God seems to take Hagar's side, He hears her affliction, He looks upon her, and makes a covenant with her (Gen. 16). Hagar believes God's promise to her, and praises Him for it. Sarah laughs at God's promise to her as being a joke (Gen. 18:12-15). And even worse, when she is reprimanded for doing this, she flatly denies she ever laughed.

Sarah again tries to kill Hagar and her son Ishmael, apparently because of the teenage Ishmael mocking the baby Isaac. Whilst this incident is symbolic of the persecution of the righteous by the wicked (Gal. 4:29), this in no way justifies Sarah's behaviour. And yet straight after this shameful business, God blesses Abraham in all that he does (Gen. 21:22).

God again justifies Hagar and takes her side against a rather unreasonable mistress (Gen. 21:12-20)- who is held up in the NT as our example, although, it is stressed, not in her weaker aspects (1 Pet. 3:6).

Jacob, on a human level, compares unfavourably to Esau. He cruelly deceived his brother, and all his life long hated him and lied to him (consider 33:13-15).

Mal. 1:4 makes the point that Edom (Esau) was zealous to return and rebuild the ravaged land which God had once given him, whereas Israel wasn’t.

Judah took a Canannite woman and shamefully treated her (38:2)

When Esau had the chance to take vengeance on Jacob, he wonderfully forgave him. He never lied to Jacob.

And yet despite this, God says He still chose to love Israel (Jacob) and hate Esau. His behaviour in this is an example of how He saves by pure grace and not works.

Esau took Canaanite women, but married them and treated them responsibly (36:2).

Dinah goes downtown to have a fling. She ends up sleeping with the prince of Shechem. As a result of this, her brothers trick the men of Shechem into being circumcised and them come and murder the lot of them. Humanly, the sons of Jacob, unrepentant as they were (34:31), should have taken the consequence of their evil at the hand of the vengeful surrounding tribes. But God, in His grace, preserves them by a miracle (35:5).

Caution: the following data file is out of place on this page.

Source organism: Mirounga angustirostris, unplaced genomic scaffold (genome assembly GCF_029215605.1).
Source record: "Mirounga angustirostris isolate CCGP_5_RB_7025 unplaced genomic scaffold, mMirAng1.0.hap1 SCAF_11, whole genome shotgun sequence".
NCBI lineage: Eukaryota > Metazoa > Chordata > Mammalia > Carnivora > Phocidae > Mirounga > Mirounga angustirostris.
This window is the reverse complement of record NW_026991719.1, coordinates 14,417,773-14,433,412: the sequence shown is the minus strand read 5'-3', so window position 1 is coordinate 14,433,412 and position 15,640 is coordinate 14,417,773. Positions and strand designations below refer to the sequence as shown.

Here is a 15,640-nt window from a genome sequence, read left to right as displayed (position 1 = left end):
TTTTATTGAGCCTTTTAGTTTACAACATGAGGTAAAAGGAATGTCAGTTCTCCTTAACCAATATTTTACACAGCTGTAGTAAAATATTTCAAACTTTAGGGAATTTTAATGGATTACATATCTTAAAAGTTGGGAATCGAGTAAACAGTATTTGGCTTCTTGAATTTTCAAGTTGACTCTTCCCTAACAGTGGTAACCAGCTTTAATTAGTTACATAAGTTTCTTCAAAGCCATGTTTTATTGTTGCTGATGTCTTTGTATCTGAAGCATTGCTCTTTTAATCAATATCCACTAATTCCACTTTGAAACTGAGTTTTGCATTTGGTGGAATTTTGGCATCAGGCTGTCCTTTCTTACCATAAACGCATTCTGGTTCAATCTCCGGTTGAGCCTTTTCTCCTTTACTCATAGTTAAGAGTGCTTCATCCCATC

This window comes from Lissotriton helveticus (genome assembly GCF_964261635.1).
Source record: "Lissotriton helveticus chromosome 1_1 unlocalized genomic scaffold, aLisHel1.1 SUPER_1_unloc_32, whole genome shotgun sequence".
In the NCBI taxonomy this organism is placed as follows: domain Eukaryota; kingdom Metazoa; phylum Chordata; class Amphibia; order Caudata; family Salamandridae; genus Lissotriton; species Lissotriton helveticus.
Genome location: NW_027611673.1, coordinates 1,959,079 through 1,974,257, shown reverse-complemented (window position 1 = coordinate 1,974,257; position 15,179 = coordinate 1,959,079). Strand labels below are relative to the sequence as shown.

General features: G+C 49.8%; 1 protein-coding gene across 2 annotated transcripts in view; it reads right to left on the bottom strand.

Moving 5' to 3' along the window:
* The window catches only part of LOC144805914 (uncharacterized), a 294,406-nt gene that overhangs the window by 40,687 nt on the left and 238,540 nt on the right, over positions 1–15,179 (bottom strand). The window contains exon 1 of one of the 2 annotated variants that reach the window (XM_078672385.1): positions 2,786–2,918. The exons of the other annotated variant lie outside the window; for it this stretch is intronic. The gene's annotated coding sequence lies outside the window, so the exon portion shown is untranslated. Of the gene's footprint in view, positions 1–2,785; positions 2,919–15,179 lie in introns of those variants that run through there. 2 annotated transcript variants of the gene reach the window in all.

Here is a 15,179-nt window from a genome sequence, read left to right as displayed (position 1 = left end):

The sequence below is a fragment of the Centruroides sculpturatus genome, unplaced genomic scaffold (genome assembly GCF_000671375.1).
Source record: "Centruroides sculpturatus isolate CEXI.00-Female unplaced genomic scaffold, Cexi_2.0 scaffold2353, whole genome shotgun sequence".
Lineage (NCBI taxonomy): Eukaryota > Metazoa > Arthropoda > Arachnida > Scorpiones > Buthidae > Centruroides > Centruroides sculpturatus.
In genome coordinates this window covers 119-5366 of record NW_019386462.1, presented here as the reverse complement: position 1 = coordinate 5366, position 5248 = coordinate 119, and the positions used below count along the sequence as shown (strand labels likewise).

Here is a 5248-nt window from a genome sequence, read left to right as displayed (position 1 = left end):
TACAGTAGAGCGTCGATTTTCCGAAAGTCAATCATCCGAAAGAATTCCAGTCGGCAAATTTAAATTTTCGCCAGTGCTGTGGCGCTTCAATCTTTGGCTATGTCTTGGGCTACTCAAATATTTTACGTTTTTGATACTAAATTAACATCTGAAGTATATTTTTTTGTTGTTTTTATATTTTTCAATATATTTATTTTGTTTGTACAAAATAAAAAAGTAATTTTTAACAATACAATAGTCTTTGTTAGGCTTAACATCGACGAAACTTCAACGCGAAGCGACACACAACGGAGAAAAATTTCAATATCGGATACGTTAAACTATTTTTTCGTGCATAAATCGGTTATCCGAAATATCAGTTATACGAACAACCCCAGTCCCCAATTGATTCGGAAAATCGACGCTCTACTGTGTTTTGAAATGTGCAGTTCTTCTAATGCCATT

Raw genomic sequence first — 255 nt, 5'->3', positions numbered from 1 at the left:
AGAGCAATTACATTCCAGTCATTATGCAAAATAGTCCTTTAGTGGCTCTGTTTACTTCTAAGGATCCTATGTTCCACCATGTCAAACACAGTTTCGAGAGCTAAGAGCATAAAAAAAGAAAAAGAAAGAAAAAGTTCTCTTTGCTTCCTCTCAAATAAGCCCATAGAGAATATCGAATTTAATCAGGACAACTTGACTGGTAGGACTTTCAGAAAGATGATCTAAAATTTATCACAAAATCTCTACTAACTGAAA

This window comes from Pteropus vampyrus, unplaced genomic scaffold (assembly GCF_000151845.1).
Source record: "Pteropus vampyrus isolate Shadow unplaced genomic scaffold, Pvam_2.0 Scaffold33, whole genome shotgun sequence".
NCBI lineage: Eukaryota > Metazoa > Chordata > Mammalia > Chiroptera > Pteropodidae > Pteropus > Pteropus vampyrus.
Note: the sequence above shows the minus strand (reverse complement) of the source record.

The Prince of Shechem didn't rape her, and he didn't just discard her. He could easily have just taken her as his wife with no more discussion with her family. He did the honourable thing in that he honestly wanted to marry her, and would do absolutely anything to enable this (Gen. 34).

It's often been observed that there are so many people in the world who are 'nicer', 'better' than we are. And in some ways, on a human level, this seems true. Christian believers aren't good people. And yet we  have been called to salvation, not them. I would guess that the more reflective among the Abraham family had exactly the same thought. And yet God chose weak, apathetic Israel- not because they were righteous, but because they were predestined, unconditionally as far as we can understand it, to this calling. And the calling of spiritual Israel is no different. In the fact God called Israel to be His people we see the depth, the very essence, of salvation by grace, not works or committed righteousness. The desperate sinners, not the apparently righteous, are the ones God calls. Israel were warned that they were being given the land (cp. salvation) " not for thy righteousness, or for the uprightness of thy heart...for thou art a stiffnecked people" (Dt. 9:5,6). These words are picked up in Tit. 3:5 and applied to the new Israel: " Not by works of righteousness which we have done, but according to his mercy he saved us, by the washing (baptism) of regeneration, and renewing of the Holy Spirit" - by His grace alone.